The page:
January 30, 2008

The Ultimate Frankenstein

From 1991, a Frankenstein-themed anthology commissioned, edited and packaged by Byron Preiss for Dell Publishing. The cover art is by Bruce Jensen. The Ultimate Frankenstein features superb scratchboard-style chapter headings by C.B. Mordan (of which three are reproduced here, just to give you a taste).

An above average collection, the lesser of the nineteen stories here are the body parts horror stories with O’Henry twists whose predictable punch elicit little surprise, and a few “You are the Monster” variations that are, by now, too familiar to Frankenstein fans. Exceptions to these are Chu Chai, a harrowing body part tale about a man obsessed with finding his lover piece by piece, her parts having been redistributed, and Evil, Be My Good, by Philip Jose Farmer, in which The Monster writes to Dr. Waldman (Victor Frankenstein’s mentor) revealing his identity and giving him a gripping, first-hand account of his travails. It is a fine riff playing off both the Mary Shelley novel and the classic movie themes.

The best stories are the mood pieces, the stories that reflect on the themes and characters in Frankenstein. One of the best, This Icy Region My Heart Encircles, by Steve Rasmic Tem and Melanie Tem, deals with the final hours of Mary Shelley’s life and the evocative power exerted by her dead husband’s heart that survived cremation and was given to her as a keepsake. In her last moments, Mary is visited by the ghosts of her mother, her children, and that of her creation.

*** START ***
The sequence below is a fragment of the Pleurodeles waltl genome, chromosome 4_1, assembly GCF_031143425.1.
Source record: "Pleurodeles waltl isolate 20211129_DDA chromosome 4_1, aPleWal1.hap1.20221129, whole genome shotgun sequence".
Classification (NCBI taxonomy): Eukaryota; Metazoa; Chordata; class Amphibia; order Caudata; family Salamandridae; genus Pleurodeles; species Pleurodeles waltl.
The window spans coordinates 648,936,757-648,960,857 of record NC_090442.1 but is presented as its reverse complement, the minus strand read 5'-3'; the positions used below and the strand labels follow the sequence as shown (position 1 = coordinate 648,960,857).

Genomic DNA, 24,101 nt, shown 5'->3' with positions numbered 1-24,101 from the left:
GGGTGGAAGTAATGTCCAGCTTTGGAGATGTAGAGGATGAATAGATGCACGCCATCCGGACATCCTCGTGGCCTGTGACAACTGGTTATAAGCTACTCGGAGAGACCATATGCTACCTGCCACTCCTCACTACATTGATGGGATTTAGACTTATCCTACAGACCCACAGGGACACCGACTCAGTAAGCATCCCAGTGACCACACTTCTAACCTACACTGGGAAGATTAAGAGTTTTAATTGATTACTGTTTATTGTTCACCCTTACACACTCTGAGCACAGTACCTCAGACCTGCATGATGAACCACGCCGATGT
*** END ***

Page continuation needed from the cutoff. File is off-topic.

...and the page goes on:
In a similar vein, Karen Haber’s Victor finds the creator at the end of his life, lost in the arctic wilderness. The story recaps the novel in a few short pages, in beautiful language… “Sinews like pink chords, like the strings of an instrument. Pluck them and they echo the theme of life”… And Victor’s anguish and rage for revenge is expressed: “William, Justine, Elizabeth. Bones rattling in cold boxes. Specters ‘round my bed. He has killed you all. Driven a dagger at my heart through you”.

There’s also one good, rollicking homage to the classic monsters here that fairly pops off the page. Last Call for the Sons of Shock, by David J. Schow, lets us in on the secret annual meeting of Frankenstein’s Monster, Dracula and The Wolfman. Frank is a barkeep and bouncer, Dracula is a jet set entrepreneur, and Larry is a wrestling superstar. You can feel and share Schow’s love for the monster icons.

The Ultimate Frankenstein was part of an “Ultimate”-titled series that included collections devoted to Dracula, Werewolf, Mummy and Zombie. The book is easily available through Amazon resellers, or Abebooks.


Will Errickson said...

Ha, I just flipped thru a copy of this a couple days ago in a used bookstore but didn't buy it. Thanks for the heads-up. The Tem and Schow stories sound really worthwhile. Always fun to read Schow's reimaginings of classic movie monsters.

Pierre Fournier said...

Yeah, Schow is always a good read.

It's a good collection and Preiss was always someone who put together good, well designed packages.

Karswell said...

I read the Ultimate Zombie when it first came out and thought it was half good, half so-so. This Frankenstein book sounds better though, thanks for the reminder!

Have you checked out any of the Dark Horse paperbacks yet like Shadow of Frankenstein or Pandora's Bride? I read the Black Lagoon book and it was pretty good, about half way through Hunter's Moon now and enjoying it.


Pierre Fournier said...

I'm reading Pandora's Bride as we speak. Its really, really good so far. Will report on it down the line.

Anonymous said...

I own this entire series of books, and love each and every single one of them! They really are a great set of short stories, and I treasure them. Additionally, there was one more, "The Ultimate Dragon". =)